Bobby Rydell: Even in Early Rock ’n’ Roll, Sometimes the Center Held

The lazy history of early rock ’n’ roll suggests that Elvis and Chuck and Jerry Lee and Little Richard came along and obliterated the sleepy pop music that ruled the radio before they barged through the door.

There’s a certain romantic appeal to that image. The only problem is that while rock ’n’ roll did shake up the world, it didn’t kill pop in the process, and few artists illustrate that point better than Bobby Rydell, who died Tuesday at the age of 79 from pneumonia.

Bobby Rydell, 1962.

Bobby Rydell, born Robert Ridarelli, placed 29 songs on the charts between 1959 and 1965, which has never prevented many critics and fans from assessing him with a dismissive wave. They see him as one of the faux rockers of the early 1960s, a shallow pretty boy as bland as the crooners of a decade earlier.

They drop him in the disposable box with Fabian and Frankie Avalon, and for confirmation point to the fact that since 1985 Rydell had toured with Fabian and Avalon in the “Golden Boys” package. They had already lined up dates for this summer.

Fabian, it’s true, could not hit a note and was plucked off the street solely for his sultry looks. That does not mean the same is true for Bobby Rydell, though he had some reasonably sultry looks of his own.

No, Bobby Rydell cut a chain of records that may not have been “Whole Lotta Shakin’ Goin’ On,” but sounded great on the radio. “Wild One” owes no apologies as a fine rock ’n’ roll record, and “Wildwood Days” remains one of those records you can’t play loud enough.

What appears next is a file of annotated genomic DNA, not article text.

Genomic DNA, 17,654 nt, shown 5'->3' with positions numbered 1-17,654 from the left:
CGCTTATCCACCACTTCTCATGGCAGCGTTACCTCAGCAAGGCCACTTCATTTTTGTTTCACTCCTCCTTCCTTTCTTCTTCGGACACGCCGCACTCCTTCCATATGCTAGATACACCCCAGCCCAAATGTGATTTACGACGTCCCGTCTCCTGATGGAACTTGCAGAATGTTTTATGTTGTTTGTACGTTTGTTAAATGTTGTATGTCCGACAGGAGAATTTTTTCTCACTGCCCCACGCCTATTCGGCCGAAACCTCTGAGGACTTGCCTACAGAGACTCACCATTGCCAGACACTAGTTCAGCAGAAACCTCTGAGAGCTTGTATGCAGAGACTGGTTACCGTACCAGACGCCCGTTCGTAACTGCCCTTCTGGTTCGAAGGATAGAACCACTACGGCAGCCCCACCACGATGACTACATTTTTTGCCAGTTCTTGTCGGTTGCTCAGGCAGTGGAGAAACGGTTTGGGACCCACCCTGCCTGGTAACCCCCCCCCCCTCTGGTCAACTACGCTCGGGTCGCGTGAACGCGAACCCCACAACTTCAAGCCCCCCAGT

The thing is, rock ’n’ roll radio of the late 1950s and early 1960s was still as much pop as rock. Behind Elvis, rockers like Little Richard and Eddie Cochran shared the charts with Connie Francis, Pat Boone, Brook Benton, Tommy Edwards, the Fleetwoods, Patti Page, Sinatra, and a lot of less famous names. Fine artists widely honored as rock ’n’ rollers, like the Platters, came directly from the tradition of golden-age popular standards.

That said, it is true that Rydell was promoted to stardom in some measure because he could be marketed as clean-cut and, to be blunt, harmless.

As the 1950s came to an end, rock ’n’ roll had been tarred by a payola scandal. Some of its biggest stars, like Jerry Lee Lewis and Chuck Berry, had been busted or condemned for alleged moral violations. And of course many old-school Americans remained horrified at what the likes of Elvis had brought into their living rooms, and the disturbing impact it had on their sons and daughters.

So the music industry was trying to find a way to retain the cool appeal of the music while delivering it through artists those outraged parents wouldn’t mind dating their daughters. Fabian instead of Elvis. Chubby Checker instead of Little Richard.

This effort to tame rock ’n’ roll couldn’t and didn’t work. Hundreds of artists spent the years between 1958 and the arrival of the Beatles in 1964 making terrific music anyway while putting the pieces in place for the explosion of the mid-‘60s.

More than a few of the “safe” artists ended up making some pretty good records, too, and that included Bobby Rydell. Yes, he was backed by chirpy vocal choruses on records like “Swinging School,” but Rydell himself wasn’t faking it.

If you told him you didn’t think he was singing real rock ’n’ roll, he could have argued that it was sure selling as if it were real. But more to the point, he wouldn’t have minded too much, because rock ’n’ roll wasn’t really his music anyway.

“I was never a rock ’n’ roll fan,” he said in a 1993 interview. “When I was 5 years old, my Dad would take me to [the old vaudeville theater] The Earle in Philadelphia to see the big bands. We saw Artie Shaw, Benny Goodman, Tex Beneke, the Dorsey Brothers.